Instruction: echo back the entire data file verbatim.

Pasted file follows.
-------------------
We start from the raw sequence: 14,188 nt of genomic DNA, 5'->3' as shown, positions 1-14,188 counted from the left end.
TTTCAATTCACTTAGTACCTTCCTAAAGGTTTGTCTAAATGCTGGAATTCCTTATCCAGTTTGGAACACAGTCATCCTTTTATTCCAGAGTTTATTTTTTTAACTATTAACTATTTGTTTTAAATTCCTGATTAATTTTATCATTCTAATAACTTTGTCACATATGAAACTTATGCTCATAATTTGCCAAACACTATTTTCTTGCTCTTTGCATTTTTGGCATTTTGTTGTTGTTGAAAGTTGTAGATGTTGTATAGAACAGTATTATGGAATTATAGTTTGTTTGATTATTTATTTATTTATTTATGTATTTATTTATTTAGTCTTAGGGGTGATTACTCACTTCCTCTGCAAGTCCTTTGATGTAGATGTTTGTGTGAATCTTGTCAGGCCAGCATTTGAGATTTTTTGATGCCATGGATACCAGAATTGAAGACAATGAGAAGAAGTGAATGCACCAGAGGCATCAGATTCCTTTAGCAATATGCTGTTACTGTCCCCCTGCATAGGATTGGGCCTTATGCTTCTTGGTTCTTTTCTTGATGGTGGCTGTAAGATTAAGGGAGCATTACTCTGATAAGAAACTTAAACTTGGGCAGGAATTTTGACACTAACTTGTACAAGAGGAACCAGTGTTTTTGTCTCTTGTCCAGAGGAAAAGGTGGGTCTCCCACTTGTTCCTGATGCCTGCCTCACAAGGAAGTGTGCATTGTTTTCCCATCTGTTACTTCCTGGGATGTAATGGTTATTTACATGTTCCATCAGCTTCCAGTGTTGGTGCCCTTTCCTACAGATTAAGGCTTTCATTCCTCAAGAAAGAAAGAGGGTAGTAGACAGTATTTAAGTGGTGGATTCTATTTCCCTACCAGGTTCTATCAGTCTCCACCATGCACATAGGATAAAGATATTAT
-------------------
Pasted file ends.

We start from the raw sequence: 14,188 nt of genomic DNA, 5'->3' as shown, positions 1-14,188 counted from the left end.
TTTCAATTCACTTAGTACCTTCCTAAAGGTTTGTCTAAATGCTGGAATTCCTTATCCAGTTTGGAACACAGTCATCCTTTTATTCCAGAGTTTATTTTTTTAACTATTAACTATTTGTTTTAAATTCCTGATTAATTTTATCATTCTAATAACTTTGTCACATATGAAACTTATGCTCATAATTTGCCAAACACTATTTTCTTGCTCTTTGCATTTTTGGCATTTTGTTGTTGTTGAAAGTTGTAGATGTTGTATAGAACAGTATTATGGAATTATAGTTTGTTTGATTATTTATTTATTTATTTATGTATTTATTTATTTAGTCTTAGGGGTGATTACTCACTTCCTCTGCAAGTCCTTTGATGTAGATGTTTGTGTGAATCTTGTCAGGCCAGCATTTGAGATTTTTTGATGCCATGGATACCAGAATTGAAGACAATGAGAAGAAGTGAATGCACCAGAGGCATCAGATTCCTTTAGCAATATGCTGTTACTGTCCCCCTGCATAGGATTGGGCCTTATGCTTCTTGGTTCTTTTCTTGATGGTGGCTGTAAGATTAAGGGAGCATTACTCTGATAAGAAACTTAAACTTGGGCAGGAATTTTGACACTAACTTGTACAAGAGGAACCAGTGTTTTTGTCTCTTGTCCAGAGGAAAAGGTGGGTCTCCCACTTGTTCCTGATGCCTGCCTCACAAGGAAGTGTGCATTGTTTTCCCATCTGTTACTTCCTGGGATGTAATGGTTATTTACATGTTCCATCAGCTTCCAGTGTTGGTGCCCTTTCCTACAGATTAAGGCTTTCATTCCTCAAGAAAGAAAGAGGGTAGTAGACAGTATTTAAGTGGTGGATTCTATTTCCCTACCAGGTTCTATCAGTCTCCACCATGCACATAGGATAAAGATATTAT